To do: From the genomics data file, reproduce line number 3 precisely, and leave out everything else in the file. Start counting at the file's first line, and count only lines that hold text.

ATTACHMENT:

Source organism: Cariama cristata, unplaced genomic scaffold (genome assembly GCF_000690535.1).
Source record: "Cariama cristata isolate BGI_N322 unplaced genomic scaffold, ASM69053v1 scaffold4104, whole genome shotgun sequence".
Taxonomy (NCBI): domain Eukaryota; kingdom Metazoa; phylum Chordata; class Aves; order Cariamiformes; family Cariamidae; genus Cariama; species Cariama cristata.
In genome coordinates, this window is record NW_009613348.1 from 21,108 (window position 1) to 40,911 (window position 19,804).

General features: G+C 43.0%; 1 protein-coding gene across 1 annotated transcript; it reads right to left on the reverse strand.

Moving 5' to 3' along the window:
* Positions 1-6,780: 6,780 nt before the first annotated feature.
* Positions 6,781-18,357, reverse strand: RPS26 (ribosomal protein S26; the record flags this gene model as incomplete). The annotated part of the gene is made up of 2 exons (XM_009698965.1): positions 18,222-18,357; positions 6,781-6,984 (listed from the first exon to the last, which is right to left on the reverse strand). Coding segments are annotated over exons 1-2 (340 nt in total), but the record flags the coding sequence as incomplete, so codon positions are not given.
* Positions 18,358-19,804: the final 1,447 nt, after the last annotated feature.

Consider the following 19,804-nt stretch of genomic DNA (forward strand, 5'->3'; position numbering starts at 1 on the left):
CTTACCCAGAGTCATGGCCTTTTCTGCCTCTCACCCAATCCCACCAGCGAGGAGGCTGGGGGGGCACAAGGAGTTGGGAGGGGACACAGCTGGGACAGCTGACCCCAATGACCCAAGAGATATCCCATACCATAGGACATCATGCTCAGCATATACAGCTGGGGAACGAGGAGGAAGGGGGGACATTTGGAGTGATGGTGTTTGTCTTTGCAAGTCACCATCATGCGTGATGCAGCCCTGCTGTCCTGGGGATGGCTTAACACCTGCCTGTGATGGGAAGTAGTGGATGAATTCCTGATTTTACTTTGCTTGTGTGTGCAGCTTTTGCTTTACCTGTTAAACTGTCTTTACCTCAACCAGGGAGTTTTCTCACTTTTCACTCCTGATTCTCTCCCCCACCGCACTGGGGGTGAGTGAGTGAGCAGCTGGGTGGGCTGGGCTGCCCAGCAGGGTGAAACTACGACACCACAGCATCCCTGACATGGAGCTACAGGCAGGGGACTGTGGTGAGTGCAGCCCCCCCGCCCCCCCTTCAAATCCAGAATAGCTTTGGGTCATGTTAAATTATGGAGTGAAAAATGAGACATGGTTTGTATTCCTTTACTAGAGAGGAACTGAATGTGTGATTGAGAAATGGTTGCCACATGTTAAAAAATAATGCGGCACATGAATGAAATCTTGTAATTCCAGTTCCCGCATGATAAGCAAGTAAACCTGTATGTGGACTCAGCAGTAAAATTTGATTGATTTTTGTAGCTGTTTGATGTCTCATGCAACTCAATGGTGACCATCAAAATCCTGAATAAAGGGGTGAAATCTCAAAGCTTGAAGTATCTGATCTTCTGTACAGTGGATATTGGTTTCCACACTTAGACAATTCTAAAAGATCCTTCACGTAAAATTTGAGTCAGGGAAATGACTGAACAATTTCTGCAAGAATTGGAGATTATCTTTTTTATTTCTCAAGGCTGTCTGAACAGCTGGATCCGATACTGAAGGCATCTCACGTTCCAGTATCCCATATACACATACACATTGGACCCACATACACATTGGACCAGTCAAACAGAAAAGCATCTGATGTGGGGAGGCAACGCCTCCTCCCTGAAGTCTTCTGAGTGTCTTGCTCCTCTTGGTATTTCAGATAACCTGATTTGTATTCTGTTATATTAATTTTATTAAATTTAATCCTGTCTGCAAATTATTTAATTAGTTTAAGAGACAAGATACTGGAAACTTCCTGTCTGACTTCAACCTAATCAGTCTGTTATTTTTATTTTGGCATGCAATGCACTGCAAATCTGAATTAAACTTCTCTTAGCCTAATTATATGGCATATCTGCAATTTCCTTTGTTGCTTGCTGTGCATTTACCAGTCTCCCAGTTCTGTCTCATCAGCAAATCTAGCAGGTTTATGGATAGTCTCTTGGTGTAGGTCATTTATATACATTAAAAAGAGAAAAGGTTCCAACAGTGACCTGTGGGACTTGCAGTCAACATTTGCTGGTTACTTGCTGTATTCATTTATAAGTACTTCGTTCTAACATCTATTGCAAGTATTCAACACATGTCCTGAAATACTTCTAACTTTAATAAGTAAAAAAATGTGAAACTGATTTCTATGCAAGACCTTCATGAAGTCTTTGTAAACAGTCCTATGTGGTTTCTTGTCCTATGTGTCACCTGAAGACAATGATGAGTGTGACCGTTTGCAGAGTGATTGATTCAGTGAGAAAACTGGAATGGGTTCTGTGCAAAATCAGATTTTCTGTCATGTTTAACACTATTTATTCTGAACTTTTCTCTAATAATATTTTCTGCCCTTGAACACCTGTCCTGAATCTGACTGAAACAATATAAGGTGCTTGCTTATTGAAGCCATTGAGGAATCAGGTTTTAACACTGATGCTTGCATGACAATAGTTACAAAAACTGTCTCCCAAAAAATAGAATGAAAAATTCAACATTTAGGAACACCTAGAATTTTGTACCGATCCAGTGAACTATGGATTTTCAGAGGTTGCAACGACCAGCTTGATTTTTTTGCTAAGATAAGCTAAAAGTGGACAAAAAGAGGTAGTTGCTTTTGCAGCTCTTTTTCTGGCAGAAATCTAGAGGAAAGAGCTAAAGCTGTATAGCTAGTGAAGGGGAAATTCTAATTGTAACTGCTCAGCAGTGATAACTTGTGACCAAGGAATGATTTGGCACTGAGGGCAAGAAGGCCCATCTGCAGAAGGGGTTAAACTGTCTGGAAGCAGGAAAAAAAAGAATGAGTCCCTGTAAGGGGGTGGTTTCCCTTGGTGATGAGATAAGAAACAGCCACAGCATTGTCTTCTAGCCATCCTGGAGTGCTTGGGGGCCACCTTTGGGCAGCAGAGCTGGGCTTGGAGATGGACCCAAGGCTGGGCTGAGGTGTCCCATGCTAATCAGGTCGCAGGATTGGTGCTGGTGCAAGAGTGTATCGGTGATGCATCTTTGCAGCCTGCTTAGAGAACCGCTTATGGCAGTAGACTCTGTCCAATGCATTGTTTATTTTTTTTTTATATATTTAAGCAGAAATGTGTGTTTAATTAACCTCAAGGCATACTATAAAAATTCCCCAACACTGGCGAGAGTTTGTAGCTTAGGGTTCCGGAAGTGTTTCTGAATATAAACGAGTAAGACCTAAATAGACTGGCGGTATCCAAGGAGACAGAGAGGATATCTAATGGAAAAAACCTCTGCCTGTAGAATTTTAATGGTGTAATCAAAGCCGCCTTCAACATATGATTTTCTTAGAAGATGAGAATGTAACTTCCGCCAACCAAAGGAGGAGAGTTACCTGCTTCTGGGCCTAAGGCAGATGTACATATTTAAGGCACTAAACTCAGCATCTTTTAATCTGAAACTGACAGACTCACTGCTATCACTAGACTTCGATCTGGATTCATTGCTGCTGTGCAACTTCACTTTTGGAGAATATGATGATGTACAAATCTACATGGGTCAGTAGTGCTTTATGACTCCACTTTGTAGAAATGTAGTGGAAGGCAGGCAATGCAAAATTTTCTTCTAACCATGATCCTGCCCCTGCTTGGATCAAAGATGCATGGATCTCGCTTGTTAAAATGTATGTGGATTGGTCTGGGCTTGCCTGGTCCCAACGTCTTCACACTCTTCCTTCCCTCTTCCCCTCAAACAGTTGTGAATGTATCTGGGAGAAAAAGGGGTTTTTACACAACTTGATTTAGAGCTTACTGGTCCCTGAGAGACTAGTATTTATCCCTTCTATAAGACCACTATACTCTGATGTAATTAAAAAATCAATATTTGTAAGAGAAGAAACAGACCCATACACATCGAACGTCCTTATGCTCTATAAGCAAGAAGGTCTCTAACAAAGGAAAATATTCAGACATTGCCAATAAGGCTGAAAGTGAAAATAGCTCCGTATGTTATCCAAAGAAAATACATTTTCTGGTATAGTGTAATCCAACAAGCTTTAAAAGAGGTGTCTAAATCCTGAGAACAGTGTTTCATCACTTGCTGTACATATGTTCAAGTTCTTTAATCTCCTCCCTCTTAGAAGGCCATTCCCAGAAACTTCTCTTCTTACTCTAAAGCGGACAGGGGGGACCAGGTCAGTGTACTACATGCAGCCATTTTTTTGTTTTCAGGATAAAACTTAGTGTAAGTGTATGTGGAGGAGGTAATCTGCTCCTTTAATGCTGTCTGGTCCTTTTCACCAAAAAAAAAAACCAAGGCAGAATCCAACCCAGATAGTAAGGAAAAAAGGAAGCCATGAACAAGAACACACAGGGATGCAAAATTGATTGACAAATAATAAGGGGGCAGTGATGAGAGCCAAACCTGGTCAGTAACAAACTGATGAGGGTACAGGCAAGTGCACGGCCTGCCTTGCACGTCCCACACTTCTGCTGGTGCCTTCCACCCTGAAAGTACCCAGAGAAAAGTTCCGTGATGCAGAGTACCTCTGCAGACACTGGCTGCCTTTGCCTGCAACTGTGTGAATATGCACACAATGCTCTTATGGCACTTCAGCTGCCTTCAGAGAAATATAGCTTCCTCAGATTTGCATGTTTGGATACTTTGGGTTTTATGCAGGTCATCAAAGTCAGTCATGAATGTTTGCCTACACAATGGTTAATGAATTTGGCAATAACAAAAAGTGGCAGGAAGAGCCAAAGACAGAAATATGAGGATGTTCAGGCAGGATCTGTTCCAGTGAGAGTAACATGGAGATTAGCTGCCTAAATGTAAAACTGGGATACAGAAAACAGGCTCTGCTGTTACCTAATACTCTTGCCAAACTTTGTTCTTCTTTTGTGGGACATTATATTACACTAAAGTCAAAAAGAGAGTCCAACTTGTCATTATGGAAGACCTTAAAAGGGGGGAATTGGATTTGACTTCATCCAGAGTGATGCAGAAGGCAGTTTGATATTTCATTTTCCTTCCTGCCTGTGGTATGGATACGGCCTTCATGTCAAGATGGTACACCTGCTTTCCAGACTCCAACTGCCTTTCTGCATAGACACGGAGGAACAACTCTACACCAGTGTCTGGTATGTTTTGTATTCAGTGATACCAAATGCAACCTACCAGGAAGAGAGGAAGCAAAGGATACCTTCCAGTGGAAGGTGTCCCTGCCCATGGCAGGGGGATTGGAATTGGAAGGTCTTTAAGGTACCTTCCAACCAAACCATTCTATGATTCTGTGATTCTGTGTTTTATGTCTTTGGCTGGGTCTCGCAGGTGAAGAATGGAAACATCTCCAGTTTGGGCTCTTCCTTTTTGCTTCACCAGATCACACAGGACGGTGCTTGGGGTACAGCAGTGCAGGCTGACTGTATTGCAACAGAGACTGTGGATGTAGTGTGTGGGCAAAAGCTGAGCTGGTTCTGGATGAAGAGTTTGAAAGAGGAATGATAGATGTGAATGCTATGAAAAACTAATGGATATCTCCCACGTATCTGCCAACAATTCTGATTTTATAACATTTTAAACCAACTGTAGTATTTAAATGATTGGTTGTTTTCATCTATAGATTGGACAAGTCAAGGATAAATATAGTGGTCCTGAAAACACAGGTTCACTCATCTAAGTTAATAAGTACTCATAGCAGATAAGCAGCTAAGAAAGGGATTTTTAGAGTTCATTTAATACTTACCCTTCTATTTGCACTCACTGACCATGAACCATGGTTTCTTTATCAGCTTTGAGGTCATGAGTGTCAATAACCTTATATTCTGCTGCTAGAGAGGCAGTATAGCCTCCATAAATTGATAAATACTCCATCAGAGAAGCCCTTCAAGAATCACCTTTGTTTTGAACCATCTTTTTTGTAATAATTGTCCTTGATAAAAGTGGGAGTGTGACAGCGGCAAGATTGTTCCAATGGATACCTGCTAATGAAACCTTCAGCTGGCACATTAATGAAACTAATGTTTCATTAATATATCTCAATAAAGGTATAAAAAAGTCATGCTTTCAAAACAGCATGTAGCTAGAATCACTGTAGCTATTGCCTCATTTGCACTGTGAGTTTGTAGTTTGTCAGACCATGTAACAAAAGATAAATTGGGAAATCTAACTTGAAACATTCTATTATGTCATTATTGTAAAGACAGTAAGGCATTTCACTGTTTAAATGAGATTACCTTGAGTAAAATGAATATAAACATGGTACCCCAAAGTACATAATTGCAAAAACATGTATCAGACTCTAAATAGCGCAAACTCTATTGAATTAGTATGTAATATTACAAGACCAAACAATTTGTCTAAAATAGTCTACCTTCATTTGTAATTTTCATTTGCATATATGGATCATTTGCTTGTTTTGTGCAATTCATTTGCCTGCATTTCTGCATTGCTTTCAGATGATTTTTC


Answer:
Taxonomy (NCBI): domain Eukaryota; kingdom Metazoa; phylum Chordata; class Aves; order Cariamiformes; family Cariamidae; genus Cariama; species Cariama cristata.